I thought it might be fitting to begin this review of Morimoto with a quote from its owner, the Philadelphia restaurateur, Stephen Starr. “Morimoto is going to be far more interesting than any restaurant New York has seen,” Mr. Starr told Florence Fabricant, in an article that ran in the New York Times on January 25th. First of all, making this sort of magnanimous declaration is just asking for trouble. Secondly, if Starr actually thinks Morimoto is more interesting than any restaurant New York has seen, clearly Mr. Starr has either (a) never eaten in New York City, or (b) is suffering from a rare and little known ailment I call Chronic Culinary Delusion (hereinafter, “CCD”), and needs a major dose of restaurant therapy. My prescription for a CCD cure would be visits to several restaurants that are far more interesting than Morimoto: WD-50, 71 Clinton (while it’s still with us), Annisa, Fatty Crab, Momofuku, Gilt, Tia Pol, and yes, how about Nobu? After my meal at Morimoto, Mr. Starr, I respectfully submit that you will need to start eating your words. Designed by Tadao Ando, the Pritzker Prize winning architect, Morimoto cost $12 million to build. That would be one million dollars for each of its precious, bright white and concrete 12,000 square feet. Um, are you kidding me? Where are people getting the money to shovel into these places? And how exactly do they plan on making it back? Now, to be sure, Morimoto is impressive. You enter through a cherry red noren, a sort of cloak that smocks the silver-shingled façade. It's a cool touch, but it feels a bit like Christos’ Gates. The initial effect of the size and ceremony of the space is compelling, but that soon evaporates, and you realize the place is actually sort of cold and sterile, and kind of ugly. The room feels like it was transported from a suburb, like a fancy PF Chang’s fed a steady diet of white paint, concrete, clear Lucite, and Ty Nant glass water bottles. Hey, if you are going to design a restaurant for $12 million, I might chose a material other than Ty Nant water bottles, which by the way, the restaurant is given for free, but charges guests $8 a pop. The Ty Nant water bottles are stacked into a sheet of glass that does the room a major disservice, slicing it down the center and precluding the all-important see and be seen factor. I don’t know about you all, but when I go out to eat (which is every day, and sometimes twice a day), I like to look around and see other people. I like to feel the energy of the room, and this wall of water just cuts into the room, dividing and conquering. In terms of the menu, I found the main theme to be way to much glitz, showmanship, and over-the-top, heavy handed presentation and not enough substance: flavors were muddy and flat, seasoning was off, and meats were overcooked. Was no one paying attention? An example of the kitchen’s inattention to detail is the crispy rock shrimp tempura ($16), served with a pair of spicy dipping sauces, one sort of like a spicy ketchup and the other more like the one Nobu serves, a creamy wasabi mayo. This dish was as good as something from Houston’s. It tasted as though it had been sitting under heat lamps for a few hours. The shrimp were chewy and the batter was thin and soggy. The Morimoto sashimi ($28), a signature, was nice actually, though it was ice cold, like it had been prepped and left in a walk-in and just removed and served. For $28, it should be prepared a la minute. But I loved the idea of it: seared toro, smoked salmon, barbecued eel, tuna and hamachi layered in a sort of raw fish Napoleon. But the dipping sauces—five of them—were presented in slim plastic test tube-things that made little fart-like noises when you squeezed them. Not pretty. People stared. I told them it wasn’t me. And do we need five dipping sauces? I think three would be enough, and please, lose the farting test tubes. Less is more. The toro tartare ($28) was absolutely ridiculous. It arrives in a massive clay tub filled with ice. Shoved into the ice you’ll find five tongue depressors (utensils), a rectangular wooden washboard smoothed with a thin layer of mushy minced toro, and a second washboard layered with stripes of condiments: wasabi, seaweed sauce, avocado, crème fraiche, crumbled bits of rice cracker, and a little bowl of dashi soy. You are to take a tongue depressor, scrape off some toro, and then scrape off a condiment of your choice, then dip it into the dashi. Not only is it is difficult to eat, but the toro was minced way too fine, so the flavor of the fish seemed to be mashed out of it. I felt sorry for the toro. What a beautiful tuna belly, totally mutilated. I thought it was senseless. Why make us work so hard to enjoy our food? Another disappointment was the kakuni ($16)—a dish that was billed as ten-hour braised pork. It is served on a puddle of bland congee—well, in its defense, congee is usually bland— soaking in a soy scallion sauce that did little to relieve the congee of its pale flavor. What’s more, that pork was braised for about ten minutes, not ten hours. We could not even tear it apart. Servers didn’t seem to notice our troubles. Share plates were not offered, nor were knives. The picture of the four of us sawing away at that pig shoulder with clear Lucite chopsticks (these chopsticks were ridiculous, they were too slippery) must have been quite hilarious. Soon, we just gave up and ordered more sake. At this point in the meal, we were starting to get depressed. We hoped our main courses would redeem the contender. Sadly, they did not. The angry chicken ($26) was not as bad as the pork. At least it was cooked well—the meat was nice and moist. But the skin was painted red with spices that were not particularly aromatic or spicy, and the chicken was plated in huge pieces over high piles of whole grilled finger peppers in a puddle of spiced chicken jus that had no finesse, no balance. The whole thing was a mess. The Waygu beef hot pot ($33) was also lacking balance and or finesse. The soy mirin broth that the flaps of beef were cooked in was cloyingly sweet—again no balance— and it bobbed with huge chunks of carrots and onions. It tasted like somehow my Mom’s old-fashioned pot roast had gotten into Morimoto’s kitchen. (Mom, is there something you want to tell me?) The braised black cod with Japanese ratatouille ($23) was passable, but not as good as the black cod with miso at Nobu. Though the flavors of that ratatouille were great, and the dressing of soy and ginger a fresh addition, the fish itself was more slimy than silky. Oh, but wait. We had sushi too. It is an afterthought in this review as it is clearly an afterthought at the restaurant. I have had better sushi on my couch, ordered in from Haru on Park Avenue South. The maki were just fine, red snapper was lovely, but our fluke sushi was ribboned with sinew and tough. And then we threw in the towel. As you can tell, we were not impressed with Morimoto. The space feels cold and vaguely like a space station, and after a while of staring at that wall of water, it is blinding. You need shades. The music was awful—zombie trance raves didn’t work for me. The service, which was quite enthusiastic, and very friendly and not the least bit pretentious at the host desk (I loved that), was also inattentive. We had to ask for share plates, we filled our own sake glasses every time (the house sake is excellent), and had to request silverware. At these prices, I don’t want to ask for anything other than the check—which I asked for as soon as I could. It was time to leave one of the most interesting restaurants New York has ever seen. If only.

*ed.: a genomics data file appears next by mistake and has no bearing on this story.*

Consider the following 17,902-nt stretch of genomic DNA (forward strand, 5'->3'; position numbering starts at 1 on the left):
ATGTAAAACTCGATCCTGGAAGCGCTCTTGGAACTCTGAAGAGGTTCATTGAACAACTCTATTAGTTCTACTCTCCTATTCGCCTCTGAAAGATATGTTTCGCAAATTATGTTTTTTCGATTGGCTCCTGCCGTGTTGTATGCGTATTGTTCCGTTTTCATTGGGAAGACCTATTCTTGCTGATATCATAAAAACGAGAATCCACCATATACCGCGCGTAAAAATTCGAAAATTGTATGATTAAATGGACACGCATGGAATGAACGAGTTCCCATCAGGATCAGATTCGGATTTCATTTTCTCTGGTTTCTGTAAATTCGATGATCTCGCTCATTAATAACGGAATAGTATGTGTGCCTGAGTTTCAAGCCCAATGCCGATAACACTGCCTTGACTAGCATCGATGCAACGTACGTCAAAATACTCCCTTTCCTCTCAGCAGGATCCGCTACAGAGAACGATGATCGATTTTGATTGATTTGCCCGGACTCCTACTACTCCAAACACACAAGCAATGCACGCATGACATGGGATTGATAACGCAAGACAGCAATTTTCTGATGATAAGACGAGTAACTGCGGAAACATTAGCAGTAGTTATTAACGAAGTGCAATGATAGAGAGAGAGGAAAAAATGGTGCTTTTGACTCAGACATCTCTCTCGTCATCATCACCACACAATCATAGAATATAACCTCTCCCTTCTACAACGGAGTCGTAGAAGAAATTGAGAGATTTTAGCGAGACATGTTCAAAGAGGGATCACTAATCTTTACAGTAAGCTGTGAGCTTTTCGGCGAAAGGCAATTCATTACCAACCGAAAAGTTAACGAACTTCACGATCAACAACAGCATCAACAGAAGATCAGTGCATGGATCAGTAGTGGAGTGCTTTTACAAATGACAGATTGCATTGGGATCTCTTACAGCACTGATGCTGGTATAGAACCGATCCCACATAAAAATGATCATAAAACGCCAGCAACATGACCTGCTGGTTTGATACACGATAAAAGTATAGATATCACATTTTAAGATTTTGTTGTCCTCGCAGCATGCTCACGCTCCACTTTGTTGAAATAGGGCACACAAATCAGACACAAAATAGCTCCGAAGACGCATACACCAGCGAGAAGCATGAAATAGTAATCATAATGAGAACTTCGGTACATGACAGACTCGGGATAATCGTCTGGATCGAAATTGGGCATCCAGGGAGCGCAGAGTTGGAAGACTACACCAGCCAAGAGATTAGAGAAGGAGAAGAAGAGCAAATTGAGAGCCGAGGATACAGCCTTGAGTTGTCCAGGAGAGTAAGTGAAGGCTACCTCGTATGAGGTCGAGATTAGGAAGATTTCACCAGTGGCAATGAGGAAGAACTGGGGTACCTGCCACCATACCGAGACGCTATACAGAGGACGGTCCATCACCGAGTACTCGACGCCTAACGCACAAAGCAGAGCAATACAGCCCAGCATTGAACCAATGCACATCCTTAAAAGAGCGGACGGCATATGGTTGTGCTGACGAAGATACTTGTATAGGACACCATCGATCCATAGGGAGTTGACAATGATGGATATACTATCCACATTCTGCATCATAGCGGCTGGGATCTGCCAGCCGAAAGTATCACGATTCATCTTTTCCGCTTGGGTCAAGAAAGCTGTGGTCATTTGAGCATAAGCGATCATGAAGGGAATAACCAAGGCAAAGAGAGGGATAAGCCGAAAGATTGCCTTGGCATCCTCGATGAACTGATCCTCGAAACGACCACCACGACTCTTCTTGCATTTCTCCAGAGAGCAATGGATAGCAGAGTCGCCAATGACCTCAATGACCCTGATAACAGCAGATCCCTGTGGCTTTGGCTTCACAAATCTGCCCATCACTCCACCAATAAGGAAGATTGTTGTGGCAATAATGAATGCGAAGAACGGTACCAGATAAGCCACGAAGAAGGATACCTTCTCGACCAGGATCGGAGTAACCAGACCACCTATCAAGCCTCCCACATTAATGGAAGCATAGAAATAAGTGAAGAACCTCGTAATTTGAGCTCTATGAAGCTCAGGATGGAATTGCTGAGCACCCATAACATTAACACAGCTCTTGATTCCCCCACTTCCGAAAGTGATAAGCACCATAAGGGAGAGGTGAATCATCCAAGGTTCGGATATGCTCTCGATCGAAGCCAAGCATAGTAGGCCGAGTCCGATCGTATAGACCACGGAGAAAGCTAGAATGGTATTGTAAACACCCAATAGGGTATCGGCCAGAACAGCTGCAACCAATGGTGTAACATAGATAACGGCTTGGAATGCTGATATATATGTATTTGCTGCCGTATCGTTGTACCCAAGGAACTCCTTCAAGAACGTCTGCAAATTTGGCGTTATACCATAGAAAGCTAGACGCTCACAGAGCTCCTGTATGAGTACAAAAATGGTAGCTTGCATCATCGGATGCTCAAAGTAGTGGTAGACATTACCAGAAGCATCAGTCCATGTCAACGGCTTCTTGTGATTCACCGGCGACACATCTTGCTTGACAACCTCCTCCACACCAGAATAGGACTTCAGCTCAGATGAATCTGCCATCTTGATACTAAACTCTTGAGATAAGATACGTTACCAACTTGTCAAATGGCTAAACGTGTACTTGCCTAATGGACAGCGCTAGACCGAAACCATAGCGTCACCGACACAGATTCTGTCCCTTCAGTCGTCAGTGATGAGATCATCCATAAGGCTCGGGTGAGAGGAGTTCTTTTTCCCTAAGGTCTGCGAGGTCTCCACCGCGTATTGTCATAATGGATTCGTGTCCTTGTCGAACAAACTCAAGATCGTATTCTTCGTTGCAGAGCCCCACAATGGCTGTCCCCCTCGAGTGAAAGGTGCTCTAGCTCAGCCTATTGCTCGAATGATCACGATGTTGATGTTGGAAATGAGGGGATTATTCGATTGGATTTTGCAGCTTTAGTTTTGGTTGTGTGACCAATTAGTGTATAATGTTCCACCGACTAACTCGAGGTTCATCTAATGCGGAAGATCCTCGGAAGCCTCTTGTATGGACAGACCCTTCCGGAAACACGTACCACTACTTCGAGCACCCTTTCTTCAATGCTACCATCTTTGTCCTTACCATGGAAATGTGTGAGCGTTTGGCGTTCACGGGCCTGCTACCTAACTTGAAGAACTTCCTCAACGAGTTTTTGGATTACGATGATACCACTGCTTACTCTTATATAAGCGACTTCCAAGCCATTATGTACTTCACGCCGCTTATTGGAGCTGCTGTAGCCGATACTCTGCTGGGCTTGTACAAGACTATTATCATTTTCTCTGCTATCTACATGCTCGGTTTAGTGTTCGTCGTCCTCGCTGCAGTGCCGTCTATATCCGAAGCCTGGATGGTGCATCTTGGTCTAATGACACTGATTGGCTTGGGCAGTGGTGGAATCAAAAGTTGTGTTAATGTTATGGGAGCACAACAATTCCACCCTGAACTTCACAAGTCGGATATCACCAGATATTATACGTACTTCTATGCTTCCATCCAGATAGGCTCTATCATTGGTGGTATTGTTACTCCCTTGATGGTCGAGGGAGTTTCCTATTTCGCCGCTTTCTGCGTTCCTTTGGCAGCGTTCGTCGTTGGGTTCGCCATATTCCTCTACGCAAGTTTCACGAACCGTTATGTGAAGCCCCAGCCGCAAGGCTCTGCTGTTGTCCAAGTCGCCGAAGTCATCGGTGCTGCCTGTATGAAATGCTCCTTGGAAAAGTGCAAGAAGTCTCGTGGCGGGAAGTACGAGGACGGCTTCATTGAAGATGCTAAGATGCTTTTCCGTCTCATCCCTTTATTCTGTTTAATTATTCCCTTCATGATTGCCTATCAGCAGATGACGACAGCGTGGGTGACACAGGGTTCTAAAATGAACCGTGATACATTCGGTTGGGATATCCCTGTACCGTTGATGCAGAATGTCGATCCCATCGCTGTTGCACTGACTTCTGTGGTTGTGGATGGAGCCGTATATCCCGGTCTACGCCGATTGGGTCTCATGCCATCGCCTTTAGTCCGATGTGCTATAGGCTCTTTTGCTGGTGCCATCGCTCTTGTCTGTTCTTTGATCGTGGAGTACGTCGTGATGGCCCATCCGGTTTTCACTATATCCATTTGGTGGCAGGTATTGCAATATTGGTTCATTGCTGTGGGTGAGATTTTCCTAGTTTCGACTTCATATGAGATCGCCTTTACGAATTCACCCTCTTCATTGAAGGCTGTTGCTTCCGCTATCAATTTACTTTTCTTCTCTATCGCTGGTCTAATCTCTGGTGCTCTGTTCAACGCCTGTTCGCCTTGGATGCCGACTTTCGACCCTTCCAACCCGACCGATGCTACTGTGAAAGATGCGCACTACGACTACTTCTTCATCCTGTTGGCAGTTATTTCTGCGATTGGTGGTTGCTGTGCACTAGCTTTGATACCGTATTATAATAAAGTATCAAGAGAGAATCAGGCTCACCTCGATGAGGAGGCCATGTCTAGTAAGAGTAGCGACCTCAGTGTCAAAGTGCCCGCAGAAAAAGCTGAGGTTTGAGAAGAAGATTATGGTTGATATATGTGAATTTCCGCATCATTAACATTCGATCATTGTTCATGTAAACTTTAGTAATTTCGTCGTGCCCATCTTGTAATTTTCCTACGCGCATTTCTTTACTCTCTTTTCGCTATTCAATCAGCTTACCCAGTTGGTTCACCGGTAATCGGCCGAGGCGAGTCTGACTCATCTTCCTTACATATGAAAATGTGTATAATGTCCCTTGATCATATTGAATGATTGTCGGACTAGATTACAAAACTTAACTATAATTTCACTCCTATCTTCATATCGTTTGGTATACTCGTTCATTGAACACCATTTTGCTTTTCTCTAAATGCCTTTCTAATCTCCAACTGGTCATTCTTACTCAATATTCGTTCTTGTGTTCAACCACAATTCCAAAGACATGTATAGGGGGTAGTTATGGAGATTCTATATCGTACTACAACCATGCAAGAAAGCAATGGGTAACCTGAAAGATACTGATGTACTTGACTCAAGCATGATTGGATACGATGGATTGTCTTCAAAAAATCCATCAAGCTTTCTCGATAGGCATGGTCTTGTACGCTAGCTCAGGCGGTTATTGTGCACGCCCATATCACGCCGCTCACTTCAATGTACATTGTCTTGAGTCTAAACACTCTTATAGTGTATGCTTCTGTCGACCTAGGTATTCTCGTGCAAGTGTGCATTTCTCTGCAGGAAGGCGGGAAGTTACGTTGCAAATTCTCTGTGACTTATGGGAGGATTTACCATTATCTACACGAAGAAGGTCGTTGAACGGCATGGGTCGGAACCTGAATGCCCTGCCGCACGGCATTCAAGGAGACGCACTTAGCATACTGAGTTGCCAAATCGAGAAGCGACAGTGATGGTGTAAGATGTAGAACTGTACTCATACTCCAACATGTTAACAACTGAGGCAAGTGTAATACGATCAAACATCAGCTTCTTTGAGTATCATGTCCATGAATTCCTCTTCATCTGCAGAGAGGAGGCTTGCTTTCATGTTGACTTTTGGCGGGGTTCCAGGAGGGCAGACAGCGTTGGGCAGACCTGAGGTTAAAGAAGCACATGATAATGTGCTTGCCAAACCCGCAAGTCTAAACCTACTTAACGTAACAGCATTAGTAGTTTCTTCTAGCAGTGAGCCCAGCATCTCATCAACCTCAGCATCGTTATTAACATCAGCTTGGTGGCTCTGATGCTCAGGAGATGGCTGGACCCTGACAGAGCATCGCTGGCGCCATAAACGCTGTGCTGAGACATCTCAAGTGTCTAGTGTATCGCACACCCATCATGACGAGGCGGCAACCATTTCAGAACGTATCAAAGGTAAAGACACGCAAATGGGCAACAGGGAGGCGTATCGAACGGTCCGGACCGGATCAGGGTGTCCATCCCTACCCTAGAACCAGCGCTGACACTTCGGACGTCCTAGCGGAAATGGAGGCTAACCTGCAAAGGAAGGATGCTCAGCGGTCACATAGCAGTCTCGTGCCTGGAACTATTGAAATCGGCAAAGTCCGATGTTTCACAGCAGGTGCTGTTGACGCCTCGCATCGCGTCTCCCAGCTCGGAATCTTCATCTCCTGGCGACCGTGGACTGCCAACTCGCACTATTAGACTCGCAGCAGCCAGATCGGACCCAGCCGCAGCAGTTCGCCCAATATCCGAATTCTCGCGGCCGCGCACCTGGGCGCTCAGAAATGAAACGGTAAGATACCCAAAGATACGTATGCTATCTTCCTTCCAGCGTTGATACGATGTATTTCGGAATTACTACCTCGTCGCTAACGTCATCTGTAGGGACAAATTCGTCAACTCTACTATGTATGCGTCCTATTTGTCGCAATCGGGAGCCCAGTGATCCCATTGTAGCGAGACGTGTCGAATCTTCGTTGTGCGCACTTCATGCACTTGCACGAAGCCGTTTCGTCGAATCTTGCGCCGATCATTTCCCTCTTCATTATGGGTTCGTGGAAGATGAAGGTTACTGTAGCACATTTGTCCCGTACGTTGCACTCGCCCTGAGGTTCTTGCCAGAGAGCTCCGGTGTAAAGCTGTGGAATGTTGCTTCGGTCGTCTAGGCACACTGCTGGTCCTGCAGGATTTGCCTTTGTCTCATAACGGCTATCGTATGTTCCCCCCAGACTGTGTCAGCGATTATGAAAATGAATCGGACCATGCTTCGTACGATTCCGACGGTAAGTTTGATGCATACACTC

Review By: Andrea Strong